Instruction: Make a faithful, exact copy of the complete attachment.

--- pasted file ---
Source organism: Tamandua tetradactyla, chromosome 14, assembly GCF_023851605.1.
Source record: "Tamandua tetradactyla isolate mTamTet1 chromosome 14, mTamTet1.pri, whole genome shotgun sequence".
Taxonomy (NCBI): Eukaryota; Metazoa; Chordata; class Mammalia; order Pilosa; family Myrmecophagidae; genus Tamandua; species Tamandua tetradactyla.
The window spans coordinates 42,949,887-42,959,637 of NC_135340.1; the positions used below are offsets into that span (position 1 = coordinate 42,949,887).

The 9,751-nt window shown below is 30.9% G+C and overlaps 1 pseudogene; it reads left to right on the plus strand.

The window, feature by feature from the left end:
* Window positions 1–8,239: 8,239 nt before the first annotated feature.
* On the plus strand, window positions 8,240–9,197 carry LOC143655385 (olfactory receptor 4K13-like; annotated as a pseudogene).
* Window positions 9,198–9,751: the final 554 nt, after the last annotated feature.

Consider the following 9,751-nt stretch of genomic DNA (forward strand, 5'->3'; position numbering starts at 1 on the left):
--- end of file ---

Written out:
Source organism: Tamandua tetradactyla, chromosome 14, assembly GCF_023851605.1.
Source record: "Tamandua tetradactyla isolate mTamTet1 chromosome 14, mTamTet1.pri, whole genome shotgun sequence".
Taxonomy (NCBI): Eukaryota; Metazoa; Chordata; class Mammalia; order Pilosa; family Myrmecophagidae; genus Tamandua; species Tamandua tetradactyla.
The window spans coordinates 42,949,887-42,959,637 of NC_135340.1; the positions used below are offsets into that span (position 1 = coordinate 42,949,887).

The 9,751-nt window shown below is 30.9% G+C and overlaps 1 pseudogene; it reads left to right on the plus strand.

The window, feature by feature from the left end:
* Window positions 1–8,239: 8,239 nt before the first annotated feature.
* On the plus strand, window positions 8,240–9,197 carry LOC143655385 (olfactory receptor 4K13-like; annotated as a pseudogene).
* Window positions 9,198–9,751: the final 554 nt, after the last annotated feature.

Consider the following 9,751-nt stretch of genomic DNA (forward strand, 5'->3'; position numbering starts at 1 on the left):